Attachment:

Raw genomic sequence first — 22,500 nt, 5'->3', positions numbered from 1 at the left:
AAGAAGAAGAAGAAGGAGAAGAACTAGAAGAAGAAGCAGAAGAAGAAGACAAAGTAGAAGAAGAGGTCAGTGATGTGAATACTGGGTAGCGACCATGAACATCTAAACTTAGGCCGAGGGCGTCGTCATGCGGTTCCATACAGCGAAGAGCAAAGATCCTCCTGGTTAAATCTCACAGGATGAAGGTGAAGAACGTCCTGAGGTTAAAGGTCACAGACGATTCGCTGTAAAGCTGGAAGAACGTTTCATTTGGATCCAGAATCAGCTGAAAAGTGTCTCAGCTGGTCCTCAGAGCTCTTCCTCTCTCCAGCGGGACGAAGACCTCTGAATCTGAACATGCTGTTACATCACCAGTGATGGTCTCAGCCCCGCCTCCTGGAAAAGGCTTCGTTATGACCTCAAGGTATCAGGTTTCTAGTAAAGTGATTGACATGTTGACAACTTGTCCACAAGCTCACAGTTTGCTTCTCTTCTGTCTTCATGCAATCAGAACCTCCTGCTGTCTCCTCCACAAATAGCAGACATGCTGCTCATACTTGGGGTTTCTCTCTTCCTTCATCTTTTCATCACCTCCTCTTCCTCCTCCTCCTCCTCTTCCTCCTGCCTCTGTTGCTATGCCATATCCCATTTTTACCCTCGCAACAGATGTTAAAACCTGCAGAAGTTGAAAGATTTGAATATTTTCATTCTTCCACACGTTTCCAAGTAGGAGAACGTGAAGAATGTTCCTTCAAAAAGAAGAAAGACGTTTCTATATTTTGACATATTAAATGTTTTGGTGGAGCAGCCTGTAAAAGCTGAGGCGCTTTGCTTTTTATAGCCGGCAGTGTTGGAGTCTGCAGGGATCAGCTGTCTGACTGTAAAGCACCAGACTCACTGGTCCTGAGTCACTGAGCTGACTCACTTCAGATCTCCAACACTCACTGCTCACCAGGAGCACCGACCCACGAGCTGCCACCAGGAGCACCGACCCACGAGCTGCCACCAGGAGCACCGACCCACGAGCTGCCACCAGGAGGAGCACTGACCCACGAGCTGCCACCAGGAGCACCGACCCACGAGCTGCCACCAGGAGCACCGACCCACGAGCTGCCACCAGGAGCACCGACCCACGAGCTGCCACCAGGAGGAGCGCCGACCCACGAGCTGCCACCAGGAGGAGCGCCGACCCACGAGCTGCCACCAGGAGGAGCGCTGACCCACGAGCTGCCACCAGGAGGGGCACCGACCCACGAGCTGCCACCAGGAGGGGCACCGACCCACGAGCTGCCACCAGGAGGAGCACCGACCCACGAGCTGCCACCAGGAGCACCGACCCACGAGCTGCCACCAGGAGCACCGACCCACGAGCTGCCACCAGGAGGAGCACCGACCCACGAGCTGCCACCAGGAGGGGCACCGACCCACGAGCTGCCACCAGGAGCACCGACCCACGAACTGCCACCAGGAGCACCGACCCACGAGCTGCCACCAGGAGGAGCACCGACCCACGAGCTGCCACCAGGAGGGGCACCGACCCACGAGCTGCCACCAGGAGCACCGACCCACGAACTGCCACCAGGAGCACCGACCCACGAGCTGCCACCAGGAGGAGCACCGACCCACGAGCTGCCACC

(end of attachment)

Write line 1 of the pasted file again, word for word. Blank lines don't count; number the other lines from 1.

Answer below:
Raw genomic sequence first — 22,500 nt, 5'->3', positions numbered from 1 at the left: